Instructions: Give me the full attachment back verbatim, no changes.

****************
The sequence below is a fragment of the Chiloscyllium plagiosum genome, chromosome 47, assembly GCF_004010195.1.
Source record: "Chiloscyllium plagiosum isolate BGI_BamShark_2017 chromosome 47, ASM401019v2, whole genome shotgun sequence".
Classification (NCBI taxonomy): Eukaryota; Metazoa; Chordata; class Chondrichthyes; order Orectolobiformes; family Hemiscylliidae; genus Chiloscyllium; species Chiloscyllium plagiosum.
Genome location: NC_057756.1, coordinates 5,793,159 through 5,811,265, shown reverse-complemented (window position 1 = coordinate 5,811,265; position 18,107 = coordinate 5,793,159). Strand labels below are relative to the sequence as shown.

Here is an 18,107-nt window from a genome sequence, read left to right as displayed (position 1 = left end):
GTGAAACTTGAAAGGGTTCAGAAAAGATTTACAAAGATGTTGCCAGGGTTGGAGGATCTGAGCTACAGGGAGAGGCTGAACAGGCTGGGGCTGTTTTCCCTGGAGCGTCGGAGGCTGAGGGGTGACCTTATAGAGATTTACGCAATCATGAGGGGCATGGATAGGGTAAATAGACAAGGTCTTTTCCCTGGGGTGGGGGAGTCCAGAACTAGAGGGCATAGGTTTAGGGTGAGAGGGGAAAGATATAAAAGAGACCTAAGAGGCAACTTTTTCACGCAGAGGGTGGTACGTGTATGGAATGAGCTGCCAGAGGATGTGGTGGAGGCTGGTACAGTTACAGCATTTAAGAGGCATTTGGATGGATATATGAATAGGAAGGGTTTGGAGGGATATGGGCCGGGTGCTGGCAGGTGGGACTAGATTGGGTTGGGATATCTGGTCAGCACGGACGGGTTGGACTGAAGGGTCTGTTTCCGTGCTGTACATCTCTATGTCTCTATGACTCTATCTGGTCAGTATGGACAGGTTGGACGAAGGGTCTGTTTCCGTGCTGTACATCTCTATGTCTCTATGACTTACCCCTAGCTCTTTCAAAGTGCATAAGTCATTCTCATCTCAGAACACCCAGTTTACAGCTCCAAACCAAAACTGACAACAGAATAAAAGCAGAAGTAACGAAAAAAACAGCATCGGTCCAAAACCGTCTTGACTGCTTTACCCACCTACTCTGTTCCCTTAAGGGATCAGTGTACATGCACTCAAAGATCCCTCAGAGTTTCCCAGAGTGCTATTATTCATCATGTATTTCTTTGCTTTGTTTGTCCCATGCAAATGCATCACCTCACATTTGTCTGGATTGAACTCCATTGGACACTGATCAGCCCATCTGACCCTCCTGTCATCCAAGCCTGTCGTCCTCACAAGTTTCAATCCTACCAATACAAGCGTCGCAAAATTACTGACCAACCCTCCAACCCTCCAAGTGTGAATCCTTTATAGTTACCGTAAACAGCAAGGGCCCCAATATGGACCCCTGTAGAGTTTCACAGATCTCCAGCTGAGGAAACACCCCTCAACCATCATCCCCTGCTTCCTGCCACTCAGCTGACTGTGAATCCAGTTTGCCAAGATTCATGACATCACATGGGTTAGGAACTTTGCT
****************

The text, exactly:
The sequence below is a fragment of the Chiloscyllium plagiosum genome, chromosome 47, assembly GCF_004010195.1.
Source record: "Chiloscyllium plagiosum isolate BGI_BamShark_2017 chromosome 47, ASM401019v2, whole genome shotgun sequence".
Classification (NCBI taxonomy): Eukaryota; Metazoa; Chordata; class Chondrichthyes; order Orectolobiformes; family Hemiscylliidae; genus Chiloscyllium; species Chiloscyllium plagiosum.
Genome location: NC_057756.1, coordinates 5,793,159 through 5,811,265, shown reverse-complemented (window position 1 = coordinate 5,811,265; position 18,107 = coordinate 5,793,159). Strand labels below are relative to the sequence as shown.

Here is an 18,107-nt window from a genome sequence, read left to right as displayed (position 1 = left end):
GTGAAACTTGAAAGGGTTCAGAAAAGATTTACAAAGATGTTGCCAGGGTTGGAGGATCTGAGCTACAGGGAGAGGCTGAACAGGCTGGGGCTGTTTTCCCTGGAGCGTCGGAGGCTGAGGGGTGACCTTATAGAGATTTACGCAATCATGAGGGGCATGGATAGGGTAAATAGACAAGGTCTTTTCCCTGGGGTGGGGGAGTCCAGAACTAGAGGGCATAGGTTTAGGGTGAGAGGGGAAAGATATAAAAGAGACCTAAGAGGCAACTTTTTCACGCAGAGGGTGGTACGTGTATGGAATGAGCTGCCAGAGGATGTGGTGGAGGCTGGTACAGTTACAGCATTTAAGAGGCATTTGGATGGATATATGAATAGGAAGGGTTTGGAGGGATATGGGCCGGGTGCTGGCAGGTGGGACTAGATTGGGTTGGGATATCTGGTCAGCACGGACGGGTTGGACTGAAGGGTCTGTTTCCGTGCTGTACATCTCTATGTCTCTATGACTCTATCTGGTCAGTATGGACAGGTTGGACGAAGGGTCTGTTTCCGTGCTGTACATCTCTATGTCTCTATGACTTACCCCTAGCTCTTTCAAAGTGCATAAGTCATTCTCATCTCAGAACACCCAGTTTACAGCTCCAAACCAAAACTGACAACAGAATAAAAGCAGAAGTAACGAAAAAAACAGCATCGGTCCAAAACCGTCTTGACTGCTTTACCCACCTACTCTGTTCCCTTAAGGGATCAGTGTACATGCACTCAAAGATCCCTCAGAGTTTCCCAGAGTGCTATTATTCATCATGTATTTCTTTGCTTTGTTTGTCCCATGCAAATGCATCACCTCACATTTGTCTGGATTGAACTCCATTGGACACTGATCAGCCCATCTGACCCTCCTGTCATCCAAGCCTGTCGTCCTCACAAGTTTCAATCCTACCAATACAAGCGTCGCAAAATTACTGACCAACCCTCCAACCCTCCAAGTGTGAATCCTTTATAGTTACCGTAAACAGCAAGGGCCCCAATATGGACCCCTGTAGAGTTTCACAGATCTCCAGCTGAGGAAACACCCCTCAACCATCATCCCCTGCTTCCTGCCACTCAGCTGACTGTGAATCCAGTTTGCCAAGATTCATGACATCACATGGGTTAGGAACTTTGCT